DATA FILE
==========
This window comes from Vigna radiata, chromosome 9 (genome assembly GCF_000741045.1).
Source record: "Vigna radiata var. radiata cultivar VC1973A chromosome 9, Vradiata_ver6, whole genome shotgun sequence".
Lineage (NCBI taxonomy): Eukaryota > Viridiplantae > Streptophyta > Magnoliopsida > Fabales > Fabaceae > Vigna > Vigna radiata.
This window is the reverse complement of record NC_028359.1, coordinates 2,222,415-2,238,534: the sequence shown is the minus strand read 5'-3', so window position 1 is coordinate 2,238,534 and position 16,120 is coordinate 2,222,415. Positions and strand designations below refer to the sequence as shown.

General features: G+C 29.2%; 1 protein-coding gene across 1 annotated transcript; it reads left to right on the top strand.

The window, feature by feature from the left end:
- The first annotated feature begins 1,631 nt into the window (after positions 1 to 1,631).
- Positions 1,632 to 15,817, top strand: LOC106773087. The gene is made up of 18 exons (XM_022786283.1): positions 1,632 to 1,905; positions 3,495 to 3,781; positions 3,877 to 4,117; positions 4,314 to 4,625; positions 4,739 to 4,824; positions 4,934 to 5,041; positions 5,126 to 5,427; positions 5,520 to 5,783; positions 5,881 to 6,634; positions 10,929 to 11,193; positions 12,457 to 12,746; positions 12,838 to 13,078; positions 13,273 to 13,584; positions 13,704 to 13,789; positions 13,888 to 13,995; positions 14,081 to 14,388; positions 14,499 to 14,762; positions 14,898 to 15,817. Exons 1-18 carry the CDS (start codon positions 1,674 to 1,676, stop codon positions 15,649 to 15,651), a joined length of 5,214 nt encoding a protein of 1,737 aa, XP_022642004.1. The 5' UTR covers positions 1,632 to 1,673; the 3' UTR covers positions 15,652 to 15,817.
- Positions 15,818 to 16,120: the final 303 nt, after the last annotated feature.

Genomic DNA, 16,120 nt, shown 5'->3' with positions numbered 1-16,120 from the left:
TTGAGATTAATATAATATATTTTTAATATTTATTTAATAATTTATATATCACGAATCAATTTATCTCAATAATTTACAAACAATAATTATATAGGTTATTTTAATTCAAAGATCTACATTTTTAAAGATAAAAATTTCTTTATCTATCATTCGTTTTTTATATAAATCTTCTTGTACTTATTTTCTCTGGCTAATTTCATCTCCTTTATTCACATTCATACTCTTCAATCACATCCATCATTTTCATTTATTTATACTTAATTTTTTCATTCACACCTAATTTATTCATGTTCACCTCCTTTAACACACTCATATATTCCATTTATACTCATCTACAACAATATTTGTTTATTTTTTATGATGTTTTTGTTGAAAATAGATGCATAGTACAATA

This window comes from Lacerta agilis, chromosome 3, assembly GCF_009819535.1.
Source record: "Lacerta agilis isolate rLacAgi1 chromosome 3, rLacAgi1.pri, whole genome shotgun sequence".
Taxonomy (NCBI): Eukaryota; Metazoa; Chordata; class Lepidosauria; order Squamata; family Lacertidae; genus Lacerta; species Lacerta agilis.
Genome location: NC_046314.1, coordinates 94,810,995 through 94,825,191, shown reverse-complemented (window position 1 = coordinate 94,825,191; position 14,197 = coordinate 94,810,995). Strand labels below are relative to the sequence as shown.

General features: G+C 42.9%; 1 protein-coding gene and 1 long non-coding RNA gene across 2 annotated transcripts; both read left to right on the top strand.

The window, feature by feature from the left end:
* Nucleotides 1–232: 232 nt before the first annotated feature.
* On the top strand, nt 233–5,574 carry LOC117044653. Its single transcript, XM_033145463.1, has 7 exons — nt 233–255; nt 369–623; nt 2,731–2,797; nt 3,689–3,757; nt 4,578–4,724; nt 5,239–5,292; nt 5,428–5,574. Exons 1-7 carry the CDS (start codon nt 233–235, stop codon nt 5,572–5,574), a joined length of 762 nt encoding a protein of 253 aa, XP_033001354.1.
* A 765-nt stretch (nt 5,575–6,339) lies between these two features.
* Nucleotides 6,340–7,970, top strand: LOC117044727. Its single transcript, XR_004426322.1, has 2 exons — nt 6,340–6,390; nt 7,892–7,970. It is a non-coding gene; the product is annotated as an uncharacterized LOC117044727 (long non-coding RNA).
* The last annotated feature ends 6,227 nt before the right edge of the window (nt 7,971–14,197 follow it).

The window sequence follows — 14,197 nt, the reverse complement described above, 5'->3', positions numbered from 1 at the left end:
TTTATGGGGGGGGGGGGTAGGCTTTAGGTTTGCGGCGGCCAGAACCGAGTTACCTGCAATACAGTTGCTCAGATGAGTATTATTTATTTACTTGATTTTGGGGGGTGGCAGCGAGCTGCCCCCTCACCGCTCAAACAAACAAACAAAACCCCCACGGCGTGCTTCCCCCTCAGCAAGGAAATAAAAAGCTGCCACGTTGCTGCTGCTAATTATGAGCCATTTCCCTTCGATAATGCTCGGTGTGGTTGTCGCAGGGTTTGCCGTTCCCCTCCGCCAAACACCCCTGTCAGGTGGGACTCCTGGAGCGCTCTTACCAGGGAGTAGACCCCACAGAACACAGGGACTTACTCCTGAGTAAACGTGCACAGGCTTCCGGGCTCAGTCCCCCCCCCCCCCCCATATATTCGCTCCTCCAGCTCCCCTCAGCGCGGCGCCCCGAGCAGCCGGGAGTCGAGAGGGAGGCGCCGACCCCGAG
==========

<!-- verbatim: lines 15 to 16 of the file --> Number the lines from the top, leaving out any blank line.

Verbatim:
Genome location: NC_046314.1, coordinates 94,810,995 through 94,825,191, shown reverse-complemented (window position 1 = coordinate 94,825,191; position 14,197 = coordinate 94,810,995). Strand labels below are relative to the sequence as shown.

General features: G+C 42.9%; 1 protein-coding gene and 1 long non-coding RNA gene across 2 annotated transcripts; both read left to right on the top strand.